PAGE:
After spending much of 2020 opposing a fracked gas pipeline being laid through the neighborhood, Greenpoint residents say they’ve notched up a few wins — but the fight’s not over. 

Right now they’re asking North Brooklyn residents to “flood” a state department with comments opposing National Grid expanding its facility at Newtown Creek. A virtual meeting on this and the North Brooklyn Pipeline is happening this Sunday at 5 p.m.

The North Brooklyn Pipeline, or Metropolitan Natural Gas Reliability Project, is being built by National Grid to carry gas under Brownsville, Bed-Stuy, Bushwick, Williamsburg and Greenpoint, ending at a depot on Newtown Creek. 

National Grid says the new pipeline will allow the current gas supply to move around with more safety, reliability and efficiency. 

Assemblyman Joseph Lentol in February, opposing the pipeline. Photo: Erik McGregor

But opponents say it’s an unnecessary piece of infrastructure designed to allow the utility to ask the state for more money from ratepayers. It wants $185 million for the final sections through Bushwick, Williamsburg and Greenpoint.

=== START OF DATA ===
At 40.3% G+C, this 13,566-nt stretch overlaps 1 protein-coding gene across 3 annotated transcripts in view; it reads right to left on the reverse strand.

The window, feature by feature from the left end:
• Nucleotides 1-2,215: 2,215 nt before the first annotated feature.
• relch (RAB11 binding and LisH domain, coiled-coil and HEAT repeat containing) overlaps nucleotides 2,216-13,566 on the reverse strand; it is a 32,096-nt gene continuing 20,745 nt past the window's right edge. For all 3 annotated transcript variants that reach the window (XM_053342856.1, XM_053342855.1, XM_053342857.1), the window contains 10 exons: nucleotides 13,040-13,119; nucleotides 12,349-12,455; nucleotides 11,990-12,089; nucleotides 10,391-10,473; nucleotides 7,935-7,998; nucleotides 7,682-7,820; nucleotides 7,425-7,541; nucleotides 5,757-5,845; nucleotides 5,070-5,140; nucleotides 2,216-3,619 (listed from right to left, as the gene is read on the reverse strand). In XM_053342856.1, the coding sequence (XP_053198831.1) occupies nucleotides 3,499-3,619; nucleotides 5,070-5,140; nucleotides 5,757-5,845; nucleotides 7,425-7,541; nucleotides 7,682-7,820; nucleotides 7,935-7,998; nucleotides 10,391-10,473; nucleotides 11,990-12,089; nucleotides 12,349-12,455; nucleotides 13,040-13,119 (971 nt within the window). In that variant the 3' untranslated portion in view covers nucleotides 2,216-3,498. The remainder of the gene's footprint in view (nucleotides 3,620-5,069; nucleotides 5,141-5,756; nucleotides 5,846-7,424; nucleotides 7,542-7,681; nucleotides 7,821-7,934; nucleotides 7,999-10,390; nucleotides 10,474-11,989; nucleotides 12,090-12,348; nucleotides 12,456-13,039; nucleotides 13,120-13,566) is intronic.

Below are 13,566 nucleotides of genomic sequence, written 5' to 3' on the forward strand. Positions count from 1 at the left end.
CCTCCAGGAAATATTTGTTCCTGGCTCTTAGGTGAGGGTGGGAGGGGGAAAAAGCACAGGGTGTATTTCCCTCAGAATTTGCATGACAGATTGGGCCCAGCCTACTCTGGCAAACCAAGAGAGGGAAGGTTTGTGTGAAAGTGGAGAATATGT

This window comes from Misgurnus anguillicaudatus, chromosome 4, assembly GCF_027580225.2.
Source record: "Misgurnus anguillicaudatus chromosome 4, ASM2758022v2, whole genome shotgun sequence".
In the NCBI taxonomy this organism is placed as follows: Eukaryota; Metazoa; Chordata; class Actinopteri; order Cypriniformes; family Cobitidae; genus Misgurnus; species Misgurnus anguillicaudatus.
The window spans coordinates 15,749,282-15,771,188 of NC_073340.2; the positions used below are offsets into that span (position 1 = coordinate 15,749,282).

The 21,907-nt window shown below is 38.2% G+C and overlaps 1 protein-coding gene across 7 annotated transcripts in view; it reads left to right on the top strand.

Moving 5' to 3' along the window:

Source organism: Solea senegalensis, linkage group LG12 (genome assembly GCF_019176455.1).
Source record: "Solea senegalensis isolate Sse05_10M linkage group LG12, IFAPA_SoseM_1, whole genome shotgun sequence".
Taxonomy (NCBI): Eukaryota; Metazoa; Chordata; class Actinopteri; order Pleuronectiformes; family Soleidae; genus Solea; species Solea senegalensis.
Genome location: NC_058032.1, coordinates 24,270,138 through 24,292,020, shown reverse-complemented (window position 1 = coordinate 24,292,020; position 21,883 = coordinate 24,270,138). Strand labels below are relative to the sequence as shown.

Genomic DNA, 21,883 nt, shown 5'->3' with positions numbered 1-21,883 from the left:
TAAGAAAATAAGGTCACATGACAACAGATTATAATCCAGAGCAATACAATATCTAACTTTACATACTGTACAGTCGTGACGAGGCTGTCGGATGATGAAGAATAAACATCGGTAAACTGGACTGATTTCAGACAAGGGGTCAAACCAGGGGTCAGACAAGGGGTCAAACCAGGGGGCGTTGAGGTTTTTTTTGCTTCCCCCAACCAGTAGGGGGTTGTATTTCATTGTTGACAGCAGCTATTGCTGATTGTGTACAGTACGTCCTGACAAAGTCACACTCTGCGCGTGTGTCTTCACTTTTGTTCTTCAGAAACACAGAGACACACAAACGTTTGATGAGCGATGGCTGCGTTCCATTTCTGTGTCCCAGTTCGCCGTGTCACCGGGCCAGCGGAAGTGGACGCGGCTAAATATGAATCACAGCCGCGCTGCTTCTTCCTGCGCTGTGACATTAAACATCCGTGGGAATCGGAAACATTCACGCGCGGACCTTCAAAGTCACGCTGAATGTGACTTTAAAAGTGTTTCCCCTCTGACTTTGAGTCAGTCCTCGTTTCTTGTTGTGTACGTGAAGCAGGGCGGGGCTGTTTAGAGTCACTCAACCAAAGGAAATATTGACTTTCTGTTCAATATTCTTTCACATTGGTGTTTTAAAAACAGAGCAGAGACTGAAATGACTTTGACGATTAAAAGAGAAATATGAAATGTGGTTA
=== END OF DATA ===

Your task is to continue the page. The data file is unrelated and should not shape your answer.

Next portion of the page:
A coalition of Brooklyn residents have spent the year fighting the pipeline — which they say is dangerous and contributes to climate change while running through neighborhoods most vulnerable to pollution and extreme weather. And it seems to be working.

In the last month, New York City Mayor Bill de Blasio has joined the No North Brooklyn Pipeline Coalition in opposing the project, the Greenpoint section of the pipeline is on hold, and residents are mobilizing against National Grid expanding its facility at Newtown Creek.

Mayor joins fight

For fourth generation Greenpoint resident Kevin LaCherra, the issue is personal.

He pointed out that Greenpoint has a long history of environmental devastation, remembering one of the largest oil spills ever recorded in the US was discovered around Newtown Creek in 1978.

“The pipeline is the next phase of all that, and we don’t have four generations to clean it up or realize it’s bad,” he said. “Climate change is coming for Greenpoint, it’s coming for NYC. We have to start figuring out yesterday how we extricate ourselves from this.”

Community members from across North Brooklyn rally at Manhattan Avenue and Moore Street near the construction site of National Grid’s Metropolitan Reliability Infrastructure (MRI). Photo: Erik McGregor